I'm not too big on the whole goddess worshipper were non-warlike thing though, but I do believe war as we know did not start occuring until Old Europe was coming to a close and animal domestication and dietary changes led to human aggression as a result.

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May 21, 2009 - 8:27 am
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I agree regarding war and aggression and that population density is the key factor, but as you say, conflict could arise between groups at any period, it's in our nature whether we worship a mother goddess or not.

Something I find intriguing is why in upper-Paleolithic art there are plenty of female figurines, but no such likenesses in their cave art, whilst cave art is full of hunting scenes but there are relatively few carved animals. Its almost as if one medium reflected one aspect of their culture, and another medium reflects another. Still, all these voluptuous females and scenes of hunting action could just be the fantasies of pre-historic young men 🙂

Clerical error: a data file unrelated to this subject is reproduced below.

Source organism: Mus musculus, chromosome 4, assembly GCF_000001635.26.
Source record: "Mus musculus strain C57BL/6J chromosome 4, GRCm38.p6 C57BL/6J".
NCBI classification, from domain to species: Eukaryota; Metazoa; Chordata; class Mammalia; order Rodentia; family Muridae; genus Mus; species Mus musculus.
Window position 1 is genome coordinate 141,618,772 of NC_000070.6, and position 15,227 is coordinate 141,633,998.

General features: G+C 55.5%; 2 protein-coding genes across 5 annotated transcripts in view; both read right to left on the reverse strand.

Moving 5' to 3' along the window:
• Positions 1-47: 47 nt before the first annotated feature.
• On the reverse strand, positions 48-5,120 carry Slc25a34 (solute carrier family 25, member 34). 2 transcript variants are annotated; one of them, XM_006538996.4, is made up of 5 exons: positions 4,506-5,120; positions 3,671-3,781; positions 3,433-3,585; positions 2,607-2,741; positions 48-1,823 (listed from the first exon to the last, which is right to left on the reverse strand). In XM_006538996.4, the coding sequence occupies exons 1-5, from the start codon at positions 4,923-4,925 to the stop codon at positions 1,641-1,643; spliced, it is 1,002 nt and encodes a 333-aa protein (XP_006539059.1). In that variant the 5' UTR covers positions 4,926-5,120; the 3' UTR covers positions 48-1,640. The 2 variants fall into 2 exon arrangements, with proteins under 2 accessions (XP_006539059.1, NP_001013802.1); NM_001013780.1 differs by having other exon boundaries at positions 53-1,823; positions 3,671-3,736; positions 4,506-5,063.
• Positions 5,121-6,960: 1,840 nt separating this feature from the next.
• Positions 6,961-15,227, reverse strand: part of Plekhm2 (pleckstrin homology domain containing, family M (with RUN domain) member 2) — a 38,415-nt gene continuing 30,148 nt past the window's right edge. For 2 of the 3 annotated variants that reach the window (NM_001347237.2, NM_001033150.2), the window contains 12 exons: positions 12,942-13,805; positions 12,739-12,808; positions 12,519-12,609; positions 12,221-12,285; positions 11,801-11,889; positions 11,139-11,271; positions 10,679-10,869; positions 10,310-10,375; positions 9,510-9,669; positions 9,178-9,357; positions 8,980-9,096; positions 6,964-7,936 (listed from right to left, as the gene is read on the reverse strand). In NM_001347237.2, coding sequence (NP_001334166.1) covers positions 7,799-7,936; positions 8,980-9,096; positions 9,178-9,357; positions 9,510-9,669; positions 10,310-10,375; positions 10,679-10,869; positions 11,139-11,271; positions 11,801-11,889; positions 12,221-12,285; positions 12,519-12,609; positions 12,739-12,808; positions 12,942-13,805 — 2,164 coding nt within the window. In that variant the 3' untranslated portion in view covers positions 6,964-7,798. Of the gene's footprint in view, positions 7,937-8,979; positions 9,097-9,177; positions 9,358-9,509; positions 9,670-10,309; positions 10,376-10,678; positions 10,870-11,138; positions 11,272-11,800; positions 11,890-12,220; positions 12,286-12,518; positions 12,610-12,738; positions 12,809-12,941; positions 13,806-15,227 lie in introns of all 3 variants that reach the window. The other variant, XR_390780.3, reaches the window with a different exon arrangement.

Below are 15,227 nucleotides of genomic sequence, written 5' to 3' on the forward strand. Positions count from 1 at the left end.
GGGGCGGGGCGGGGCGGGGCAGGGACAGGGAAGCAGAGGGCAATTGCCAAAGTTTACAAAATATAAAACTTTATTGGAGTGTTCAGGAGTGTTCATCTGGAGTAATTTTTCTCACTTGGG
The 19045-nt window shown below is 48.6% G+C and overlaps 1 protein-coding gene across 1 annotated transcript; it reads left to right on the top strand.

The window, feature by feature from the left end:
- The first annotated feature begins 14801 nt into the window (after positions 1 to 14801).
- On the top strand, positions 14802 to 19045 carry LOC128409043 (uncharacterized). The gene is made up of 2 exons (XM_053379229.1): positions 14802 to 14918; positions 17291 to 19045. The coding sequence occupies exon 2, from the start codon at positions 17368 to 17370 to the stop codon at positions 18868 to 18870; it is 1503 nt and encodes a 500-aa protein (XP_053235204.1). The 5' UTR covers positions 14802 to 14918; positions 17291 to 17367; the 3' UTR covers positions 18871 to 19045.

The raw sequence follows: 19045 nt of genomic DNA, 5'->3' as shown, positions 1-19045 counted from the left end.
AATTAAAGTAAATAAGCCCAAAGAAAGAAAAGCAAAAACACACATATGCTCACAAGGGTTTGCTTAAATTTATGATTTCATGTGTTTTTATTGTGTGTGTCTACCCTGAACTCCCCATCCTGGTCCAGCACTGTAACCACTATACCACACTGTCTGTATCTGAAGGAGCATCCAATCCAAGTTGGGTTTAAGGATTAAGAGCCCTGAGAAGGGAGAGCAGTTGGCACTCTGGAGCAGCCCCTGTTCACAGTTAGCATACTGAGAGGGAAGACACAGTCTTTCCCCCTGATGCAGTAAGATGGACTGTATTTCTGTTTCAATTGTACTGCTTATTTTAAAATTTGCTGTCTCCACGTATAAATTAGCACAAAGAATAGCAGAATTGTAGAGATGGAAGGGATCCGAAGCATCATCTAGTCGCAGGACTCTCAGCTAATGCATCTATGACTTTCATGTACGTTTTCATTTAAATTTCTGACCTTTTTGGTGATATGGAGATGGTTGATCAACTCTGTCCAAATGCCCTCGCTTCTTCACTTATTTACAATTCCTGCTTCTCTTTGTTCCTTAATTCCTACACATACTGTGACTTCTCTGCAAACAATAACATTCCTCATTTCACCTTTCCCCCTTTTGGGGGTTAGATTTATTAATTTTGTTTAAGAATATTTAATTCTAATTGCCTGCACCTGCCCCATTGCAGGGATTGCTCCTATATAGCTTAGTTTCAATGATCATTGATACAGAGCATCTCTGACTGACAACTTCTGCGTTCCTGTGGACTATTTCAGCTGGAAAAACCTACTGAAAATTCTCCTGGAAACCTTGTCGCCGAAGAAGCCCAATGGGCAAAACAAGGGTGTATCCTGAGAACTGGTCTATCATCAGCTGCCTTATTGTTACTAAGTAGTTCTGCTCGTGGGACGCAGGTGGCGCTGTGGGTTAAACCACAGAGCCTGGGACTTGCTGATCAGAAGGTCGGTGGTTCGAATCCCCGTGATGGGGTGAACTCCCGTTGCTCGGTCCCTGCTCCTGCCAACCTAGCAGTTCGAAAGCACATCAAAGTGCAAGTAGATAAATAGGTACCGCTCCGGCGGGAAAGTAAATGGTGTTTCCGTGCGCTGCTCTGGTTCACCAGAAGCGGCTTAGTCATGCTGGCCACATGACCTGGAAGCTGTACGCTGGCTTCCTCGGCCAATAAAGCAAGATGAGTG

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May 22, 2009 - 5:20 am
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I'll agree violent aggression is inevitable in that it happens, but I no longer believe it is in our nature. I believe it is something we are taught and that our diets can affect this behavoir.

Currently there are 25 peaceful societies on our globe with a variety of solutions ( http://peacefulsocieties.org/ ). This indicate violence is taught. The fact that the goddess religion lasted so long infers somekind of very strong social stability, and while we do find walled citys they could be an indication of defense against animals such a stampeding bison. One of the early things that I found interesting about finds in Dresden was the digging of circular ditches around the cities, not always the same depth but the same amount of dirt was ritualistically removed. I've been wondering if it was a vestige of a "spell/enchantment" an earlier shaman had come up. The reason is simple elephants can't cross ditches so mammoths would not be able to cross ditches thusly a "circle of protection" came into being to defend against elephants and their relatives and was passed through so many generations that its meaning was lost but religiously kept to.

The weapons trauma is a different story, but we have no idea how frequent that was to call it warfare.